The Republicans have an opportunity to set out a clear agenda and provide 2016 voters with a clear contrast between themselves and the Democrats.
But they also face a risk: that they will battle among themselves or overreach and fail in their attempt to change policy. In either scenario, they could leave voters with the impression that they are unable to govern.
The best course of action, if the Republicans gain control of both houses, would be to simply begin getting stuff done -- to begin passing legislation. They should start with small items that have bipartisan appeal, which can be accomplished by reaching across the aisle and getting votes from Democrats as well. Once the bill is moved to the president's desk, Obama either signs the bill, or appears partisan. In either event, the Republicans will have scored. A legislative branch that is working -- that would be something that most voters cannot imagine after years of gridlock in Washington.
Once the process of passing legislation is well-oiled, the Republicans could move to the next stage, to begin to pass legislation that provides a contrast to the goals laid out by the president and the Democratic Party. This would need to be done without introducing comprehensive and unwieldy legislation that splits the Republican Party. Instead, the more prudent course of action would be to move through specific legislation rather than comprehensive bills.
House Majority Leader Kevin McCarthy, speaking this week at a fundraiser in Hauppauge, New York, laid it out clearly: "I do know this: If we don't capture the House stronger, and the Senate, and prove we could govern, there won't be a Republican president in 2016."
So, Republicans have to prove that they can govern. It's not simply about words or advertisements. If Republicans wind up controlling both legislatures, 2016 will be about their ability to get stuff done. (GSD is a term my husband, Jimmy, used years ago in describing his version of a working Republican Party).
"They are not going to win in 2016 by hiring a new PR firm or coming up with a slogan," declared columnist Charles Krauthammer on "The O'Reilly Factor" Tuesday: "The only thing they need to do and the most important thing they need to do is to show the country in the next two years -- if they control the two houses of Congress -- that they have a governing agenda. Right now, they are the party of 'no,' which is all you can be if you control only one house. ... The only reason to retake the Senate is to enact the agenda that would come out of the House into the Senate and confront Obama with a veto threat. Sharpen the differences. Show the country you are not the party of no, that you're a party that's prepared."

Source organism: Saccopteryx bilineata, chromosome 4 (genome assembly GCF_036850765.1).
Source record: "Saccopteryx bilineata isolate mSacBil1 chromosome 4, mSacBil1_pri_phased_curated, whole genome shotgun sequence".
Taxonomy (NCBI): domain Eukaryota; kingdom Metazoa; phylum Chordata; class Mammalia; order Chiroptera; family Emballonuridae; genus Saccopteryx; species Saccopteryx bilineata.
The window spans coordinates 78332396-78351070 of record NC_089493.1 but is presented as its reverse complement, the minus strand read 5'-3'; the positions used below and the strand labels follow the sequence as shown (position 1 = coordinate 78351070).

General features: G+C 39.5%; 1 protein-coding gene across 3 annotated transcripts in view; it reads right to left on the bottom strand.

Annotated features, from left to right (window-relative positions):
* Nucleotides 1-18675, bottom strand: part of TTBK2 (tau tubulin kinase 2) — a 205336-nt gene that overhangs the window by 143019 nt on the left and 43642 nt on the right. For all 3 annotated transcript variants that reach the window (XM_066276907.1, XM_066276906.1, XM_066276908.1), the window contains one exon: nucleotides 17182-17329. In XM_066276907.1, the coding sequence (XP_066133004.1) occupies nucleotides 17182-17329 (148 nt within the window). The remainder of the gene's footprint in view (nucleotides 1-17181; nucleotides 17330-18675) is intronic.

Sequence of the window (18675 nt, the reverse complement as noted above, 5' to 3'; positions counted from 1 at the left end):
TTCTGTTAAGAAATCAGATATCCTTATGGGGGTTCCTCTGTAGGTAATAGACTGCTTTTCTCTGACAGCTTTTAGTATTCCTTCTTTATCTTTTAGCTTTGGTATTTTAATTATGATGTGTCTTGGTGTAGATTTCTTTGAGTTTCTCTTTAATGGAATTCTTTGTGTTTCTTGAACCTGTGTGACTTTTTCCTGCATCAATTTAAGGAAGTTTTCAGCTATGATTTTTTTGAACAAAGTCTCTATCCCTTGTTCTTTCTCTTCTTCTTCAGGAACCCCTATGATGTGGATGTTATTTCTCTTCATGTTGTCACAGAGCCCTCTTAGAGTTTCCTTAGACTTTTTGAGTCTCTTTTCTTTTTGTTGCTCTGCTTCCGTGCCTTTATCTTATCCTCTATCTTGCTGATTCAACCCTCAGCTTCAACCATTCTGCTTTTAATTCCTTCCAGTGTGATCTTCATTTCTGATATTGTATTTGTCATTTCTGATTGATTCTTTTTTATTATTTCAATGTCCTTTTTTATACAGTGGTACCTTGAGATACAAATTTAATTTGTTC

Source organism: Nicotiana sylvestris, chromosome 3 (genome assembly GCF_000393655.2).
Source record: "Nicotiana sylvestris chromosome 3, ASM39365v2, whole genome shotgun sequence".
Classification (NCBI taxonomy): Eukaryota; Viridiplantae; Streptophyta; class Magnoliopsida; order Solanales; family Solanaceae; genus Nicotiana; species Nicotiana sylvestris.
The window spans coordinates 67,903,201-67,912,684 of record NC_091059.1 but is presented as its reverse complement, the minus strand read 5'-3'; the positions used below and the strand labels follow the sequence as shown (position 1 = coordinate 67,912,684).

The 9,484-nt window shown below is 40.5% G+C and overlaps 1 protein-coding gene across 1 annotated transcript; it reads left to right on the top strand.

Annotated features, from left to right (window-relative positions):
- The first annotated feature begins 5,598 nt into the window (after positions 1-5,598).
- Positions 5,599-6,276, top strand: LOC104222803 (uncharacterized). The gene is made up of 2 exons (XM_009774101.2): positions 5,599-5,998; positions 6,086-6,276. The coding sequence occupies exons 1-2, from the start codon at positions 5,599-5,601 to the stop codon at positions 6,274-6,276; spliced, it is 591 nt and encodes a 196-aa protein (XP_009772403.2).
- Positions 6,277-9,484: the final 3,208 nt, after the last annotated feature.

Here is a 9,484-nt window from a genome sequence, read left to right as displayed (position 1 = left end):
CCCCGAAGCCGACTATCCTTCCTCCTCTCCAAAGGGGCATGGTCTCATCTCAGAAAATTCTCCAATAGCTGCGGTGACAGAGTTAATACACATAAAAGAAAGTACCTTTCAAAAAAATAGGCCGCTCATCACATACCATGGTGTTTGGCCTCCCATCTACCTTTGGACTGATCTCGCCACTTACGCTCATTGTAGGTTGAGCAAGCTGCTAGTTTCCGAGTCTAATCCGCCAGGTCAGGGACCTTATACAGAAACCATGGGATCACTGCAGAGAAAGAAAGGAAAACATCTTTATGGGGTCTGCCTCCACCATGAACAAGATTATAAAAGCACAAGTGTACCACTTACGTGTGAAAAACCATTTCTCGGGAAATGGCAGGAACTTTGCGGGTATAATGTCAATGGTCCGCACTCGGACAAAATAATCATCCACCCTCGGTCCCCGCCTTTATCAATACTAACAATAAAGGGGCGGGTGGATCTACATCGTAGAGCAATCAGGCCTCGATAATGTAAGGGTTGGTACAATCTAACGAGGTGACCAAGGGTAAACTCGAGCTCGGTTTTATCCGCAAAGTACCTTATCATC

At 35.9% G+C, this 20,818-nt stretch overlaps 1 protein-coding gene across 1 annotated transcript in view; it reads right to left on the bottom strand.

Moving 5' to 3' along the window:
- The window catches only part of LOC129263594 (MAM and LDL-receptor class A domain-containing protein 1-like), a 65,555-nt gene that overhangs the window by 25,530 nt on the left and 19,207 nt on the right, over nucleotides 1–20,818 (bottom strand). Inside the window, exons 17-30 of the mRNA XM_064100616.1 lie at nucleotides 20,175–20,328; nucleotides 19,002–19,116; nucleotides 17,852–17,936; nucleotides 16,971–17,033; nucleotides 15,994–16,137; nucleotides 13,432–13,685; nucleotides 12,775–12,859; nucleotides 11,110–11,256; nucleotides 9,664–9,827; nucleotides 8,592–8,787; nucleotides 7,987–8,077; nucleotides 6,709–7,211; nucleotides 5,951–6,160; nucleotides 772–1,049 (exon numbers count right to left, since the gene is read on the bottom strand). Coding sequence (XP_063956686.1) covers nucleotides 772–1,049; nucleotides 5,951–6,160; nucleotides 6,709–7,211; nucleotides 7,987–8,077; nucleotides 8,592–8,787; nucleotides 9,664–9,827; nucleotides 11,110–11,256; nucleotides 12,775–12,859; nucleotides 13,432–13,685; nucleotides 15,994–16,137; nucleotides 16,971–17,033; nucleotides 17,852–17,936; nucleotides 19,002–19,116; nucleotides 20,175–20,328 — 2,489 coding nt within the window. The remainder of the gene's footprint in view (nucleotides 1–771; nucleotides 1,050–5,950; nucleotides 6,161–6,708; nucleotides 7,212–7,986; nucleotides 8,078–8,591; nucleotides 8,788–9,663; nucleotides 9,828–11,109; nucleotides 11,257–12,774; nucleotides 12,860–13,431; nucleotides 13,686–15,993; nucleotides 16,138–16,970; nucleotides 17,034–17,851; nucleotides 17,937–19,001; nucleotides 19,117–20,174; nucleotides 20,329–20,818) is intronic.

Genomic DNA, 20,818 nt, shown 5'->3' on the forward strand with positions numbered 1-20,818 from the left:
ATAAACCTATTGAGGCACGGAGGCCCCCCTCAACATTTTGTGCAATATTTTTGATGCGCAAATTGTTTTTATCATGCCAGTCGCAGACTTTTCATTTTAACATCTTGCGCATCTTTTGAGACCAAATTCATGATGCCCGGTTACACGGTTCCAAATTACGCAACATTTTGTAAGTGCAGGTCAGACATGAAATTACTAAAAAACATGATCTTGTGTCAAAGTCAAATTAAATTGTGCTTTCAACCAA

According to an article in Politico titled "Kevin McCarthy vows change on Hill to save GOP," by Jake Sherman, McCarthy laid out his view of a path to a Republican president in 2016. "My belief is you have one chance to make a first impression. ... From the very first day after the election, we should be laying out to the American public what the expectations are. Why make two different agendas?"
This one chance at a first impression for a legislature controlled by Republicans is hindered by the reality that runoffs could delay the determination of who controls the Senate until January 2015. If that were to happen, it would be easy for the Republicans to begin moving down the partisan path before the national election was complete.
Republican leaders need to be wary of getting ahead of themselves -- and to focus on execution and accomplishments rather than rhetoric. Instead of being the party of 'no,' the Republicans would be well served to become the party of GSD.